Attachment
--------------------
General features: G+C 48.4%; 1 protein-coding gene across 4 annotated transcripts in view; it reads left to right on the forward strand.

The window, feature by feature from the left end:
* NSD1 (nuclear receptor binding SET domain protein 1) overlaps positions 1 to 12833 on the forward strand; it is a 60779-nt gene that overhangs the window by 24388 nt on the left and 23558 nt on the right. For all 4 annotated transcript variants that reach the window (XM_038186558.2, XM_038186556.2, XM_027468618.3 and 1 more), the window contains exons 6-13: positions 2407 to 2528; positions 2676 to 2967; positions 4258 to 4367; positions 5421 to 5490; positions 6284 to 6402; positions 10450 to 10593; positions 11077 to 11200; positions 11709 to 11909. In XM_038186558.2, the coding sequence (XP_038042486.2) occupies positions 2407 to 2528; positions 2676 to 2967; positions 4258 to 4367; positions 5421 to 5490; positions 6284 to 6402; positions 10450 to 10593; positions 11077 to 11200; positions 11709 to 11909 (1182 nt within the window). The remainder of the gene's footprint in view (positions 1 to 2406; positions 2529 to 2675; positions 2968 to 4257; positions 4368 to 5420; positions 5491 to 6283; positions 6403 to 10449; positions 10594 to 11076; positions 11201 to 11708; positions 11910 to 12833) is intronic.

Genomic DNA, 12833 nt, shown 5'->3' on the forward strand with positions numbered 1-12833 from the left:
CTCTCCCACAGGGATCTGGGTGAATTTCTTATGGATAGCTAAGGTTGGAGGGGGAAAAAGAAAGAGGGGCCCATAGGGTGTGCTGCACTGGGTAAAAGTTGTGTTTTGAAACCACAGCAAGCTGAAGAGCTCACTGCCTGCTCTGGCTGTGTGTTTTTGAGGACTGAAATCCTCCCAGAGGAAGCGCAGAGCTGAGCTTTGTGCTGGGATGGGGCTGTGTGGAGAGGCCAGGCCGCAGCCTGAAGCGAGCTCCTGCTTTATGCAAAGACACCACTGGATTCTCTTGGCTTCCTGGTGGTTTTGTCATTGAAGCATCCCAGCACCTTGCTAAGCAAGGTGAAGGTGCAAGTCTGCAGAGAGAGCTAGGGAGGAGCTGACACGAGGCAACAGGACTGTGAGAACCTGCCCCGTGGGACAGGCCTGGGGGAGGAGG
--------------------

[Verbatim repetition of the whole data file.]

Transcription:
General features: G+C 48.4%; 1 protein-coding gene across 4 annotated transcripts in view; it reads left to right on the forward strand.

The window, feature by feature from the left end:
* NSD1 (nuclear receptor binding SET domain protein 1) overlaps positions 1 to 12833 on the forward strand; it is a 60779-nt gene that overhangs the window by 24388 nt on the left and 23558 nt on the right. For all 4 annotated transcript variants that reach the window (XM_038186558.2, XM_038186556.2, XM_027468618.3 and 1 more), the window contains exons 6-13: positions 2407 to 2528; positions 2676 to 2967; positions 4258 to 4367; positions 5421 to 5490; positions 6284 to 6402; positions 10450 to 10593; positions 11077 to 11200; positions 11709 to 11909. In XM_038186558.2, the coding sequence (XP_038042486.2) occupies positions 2407 to 2528; positions 2676 to 2967; positions 4258 to 4367; positions 5421 to 5490; positions 6284 to 6402; positions 10450 to 10593; positions 11077 to 11200; positions 11709 to 11909 (1182 nt within the window). The remainder of the gene's footprint in view (positions 1 to 2406; positions 2529 to 2675; positions 2968 to 4257; positions 4368 to 5420; positions 5491 to 6283; positions 6403 to 10449; positions 10594 to 11076; positions 11201 to 11708; positions 11910 to 12833) is intronic.

Genomic DNA, 12833 nt, shown 5'->3' on the forward strand with positions numbered 1-12833 from the left:
CTCTCCCACAGGGATCTGGGTGAATTTCTTATGGATAGCTAAGGTTGGAGGGGGAAAAAGAAAGAGGGGCCCATAGGGTGTGCTGCACTGGGTAAAAGTTGTGTTTTGAAACCACAGCAAGCTGAAGAGCTCACTGCCTGCTCTGGCTGTGTGTTTTTGAGGACTGAAATCCTCCCAGAGGAAGCGCAGAGCTGAGCTTTGTGCTGGGATGGGGCTGTGTGGAGAGGCCAGGCCGCAGCCTGAAGCGAGCTCCTGCTTTATGCAAAGACACCACTGGATTCTCTTGGCTTCCTGGTGGTTTTGTCATTGAAGCATCCCAGCACCTTGCTAAGCAAGGTGAAGGTGCAAGTCTGCAGAGAGAGCTAGGGAGGAGCTGACACGAGGCAACAGGACTGTGAGAACCTGCCCCGTGGGACAGGCCTGGGGGAGGAGG